The recession of 2008/9 has had a significant impact on both digital and new media agencies and their clients over the intervening months and has significantly slowed marketing programmes since back in December 2008.
Since the end of 2008, the global economic collapse has seen clients slashing email marketing, multimedia and website development budgets, and marketing performance dropped significantly.
As Creative Director of a UK-based digital marketing agency, I have certainly seen a very mixed reaction from our global client base, with widely differing effects.
Essentially, two marketing strategies have prevailed: one logically follows the economy and cuts budgets, and the other – the minority – continues to roll out current marketing strategies and develop new digital marketing media as if no economic event was taking place.
This has meant we have maintained strong progress on a range of client digital marketing strategies such as email marketing, multimedia development as well as multimedia website applications, which, given their inherent measurability and accountability, have maintained strong marketing performance in particularly adverse market conditions.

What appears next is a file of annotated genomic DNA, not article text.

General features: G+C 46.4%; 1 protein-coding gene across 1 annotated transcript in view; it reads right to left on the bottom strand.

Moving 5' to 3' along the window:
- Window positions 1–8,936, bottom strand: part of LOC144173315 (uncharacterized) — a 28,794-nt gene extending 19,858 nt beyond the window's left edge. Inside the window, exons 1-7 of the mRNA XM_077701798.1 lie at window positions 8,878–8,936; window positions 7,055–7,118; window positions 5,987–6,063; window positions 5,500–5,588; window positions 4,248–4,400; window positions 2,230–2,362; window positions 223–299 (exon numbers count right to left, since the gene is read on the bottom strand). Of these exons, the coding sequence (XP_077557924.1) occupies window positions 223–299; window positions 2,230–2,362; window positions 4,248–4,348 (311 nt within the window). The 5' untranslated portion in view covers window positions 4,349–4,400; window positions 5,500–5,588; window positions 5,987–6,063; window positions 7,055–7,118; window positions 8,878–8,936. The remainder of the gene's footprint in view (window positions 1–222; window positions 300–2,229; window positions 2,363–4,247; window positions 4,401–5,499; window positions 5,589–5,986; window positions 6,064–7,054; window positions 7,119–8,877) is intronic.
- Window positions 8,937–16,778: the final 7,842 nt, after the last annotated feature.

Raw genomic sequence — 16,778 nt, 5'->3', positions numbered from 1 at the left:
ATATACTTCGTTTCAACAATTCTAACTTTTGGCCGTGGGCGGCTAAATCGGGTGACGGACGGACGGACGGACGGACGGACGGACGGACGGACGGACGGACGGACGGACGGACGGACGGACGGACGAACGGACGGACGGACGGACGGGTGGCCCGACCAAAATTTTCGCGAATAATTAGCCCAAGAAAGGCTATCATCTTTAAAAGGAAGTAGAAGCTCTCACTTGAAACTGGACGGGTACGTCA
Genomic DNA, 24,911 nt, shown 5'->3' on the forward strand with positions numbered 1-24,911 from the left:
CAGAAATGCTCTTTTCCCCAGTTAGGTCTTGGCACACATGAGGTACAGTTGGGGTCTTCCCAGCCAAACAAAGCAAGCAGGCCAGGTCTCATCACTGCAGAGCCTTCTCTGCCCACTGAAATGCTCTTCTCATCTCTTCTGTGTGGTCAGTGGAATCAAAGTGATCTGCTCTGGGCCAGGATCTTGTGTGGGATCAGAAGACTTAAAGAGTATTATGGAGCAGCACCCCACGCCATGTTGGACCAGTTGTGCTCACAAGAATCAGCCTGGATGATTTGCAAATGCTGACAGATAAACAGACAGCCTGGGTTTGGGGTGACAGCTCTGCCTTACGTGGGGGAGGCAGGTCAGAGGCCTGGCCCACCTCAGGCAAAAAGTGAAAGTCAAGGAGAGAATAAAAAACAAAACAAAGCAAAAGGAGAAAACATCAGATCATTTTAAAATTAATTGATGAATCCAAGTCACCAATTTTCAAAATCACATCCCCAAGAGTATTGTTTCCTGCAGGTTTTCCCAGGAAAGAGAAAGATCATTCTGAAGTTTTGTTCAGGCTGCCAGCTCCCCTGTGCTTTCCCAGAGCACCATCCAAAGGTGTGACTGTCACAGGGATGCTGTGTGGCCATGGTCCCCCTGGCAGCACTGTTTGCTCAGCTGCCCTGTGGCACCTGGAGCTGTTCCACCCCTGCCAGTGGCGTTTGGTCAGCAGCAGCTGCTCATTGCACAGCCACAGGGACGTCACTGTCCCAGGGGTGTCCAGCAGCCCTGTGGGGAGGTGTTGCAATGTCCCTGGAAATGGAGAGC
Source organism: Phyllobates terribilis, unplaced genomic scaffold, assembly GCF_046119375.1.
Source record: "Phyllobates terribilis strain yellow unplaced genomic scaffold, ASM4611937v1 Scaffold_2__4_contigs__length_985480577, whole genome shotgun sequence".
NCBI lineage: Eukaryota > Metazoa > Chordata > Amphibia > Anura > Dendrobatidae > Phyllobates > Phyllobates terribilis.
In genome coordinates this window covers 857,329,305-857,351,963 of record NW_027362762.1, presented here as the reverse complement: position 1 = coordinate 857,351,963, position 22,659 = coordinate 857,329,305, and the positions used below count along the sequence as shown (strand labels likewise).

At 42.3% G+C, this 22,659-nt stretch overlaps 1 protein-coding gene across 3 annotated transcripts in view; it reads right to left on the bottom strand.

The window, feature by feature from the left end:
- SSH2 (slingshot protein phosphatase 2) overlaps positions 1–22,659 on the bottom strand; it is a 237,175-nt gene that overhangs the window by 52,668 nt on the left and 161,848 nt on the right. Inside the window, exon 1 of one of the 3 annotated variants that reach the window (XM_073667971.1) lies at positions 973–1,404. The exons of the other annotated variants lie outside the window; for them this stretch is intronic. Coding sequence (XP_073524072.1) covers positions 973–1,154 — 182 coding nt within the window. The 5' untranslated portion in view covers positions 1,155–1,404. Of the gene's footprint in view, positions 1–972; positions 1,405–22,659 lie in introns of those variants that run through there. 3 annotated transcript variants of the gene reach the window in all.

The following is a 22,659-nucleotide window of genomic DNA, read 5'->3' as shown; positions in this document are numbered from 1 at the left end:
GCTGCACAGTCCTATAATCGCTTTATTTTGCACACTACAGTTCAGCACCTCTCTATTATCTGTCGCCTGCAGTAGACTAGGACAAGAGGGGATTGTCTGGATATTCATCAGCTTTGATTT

But has this not been complete folly in declining markets? The answer here is no. And it is interesting to note the two main reasons as to why this is.
Firstly, as marketing activity slowed in specific market sectors, those brands and businesses who continued to roll out new digital marketing communications were creating high profile online activity without really trying to cut through any of the usual static in an uncharacteristically quiet marketplace (proportionately, even the rapidly growing digital marketing sector has seen a reduction in its exponential growth this year).
Indeed, those who rolled out above average online activity during this period seem to have increased their company/brand market profile considerably.
And that is because – given the general lack of business activity – there was a higher than usual target audience online and available to catch any new sector-specific marketing communications that emerged.
While the economic returns for this activity will not be available until end Q1, the activity itself and the increased exposure it generated for these companies/brands had to be worth it – if only as an investment in the future of their profile.
And it’s not over yet. I predict early 2010 will continue to be a quiet time for digital marketing activity. But as my mother used to say, fortune favours the brave.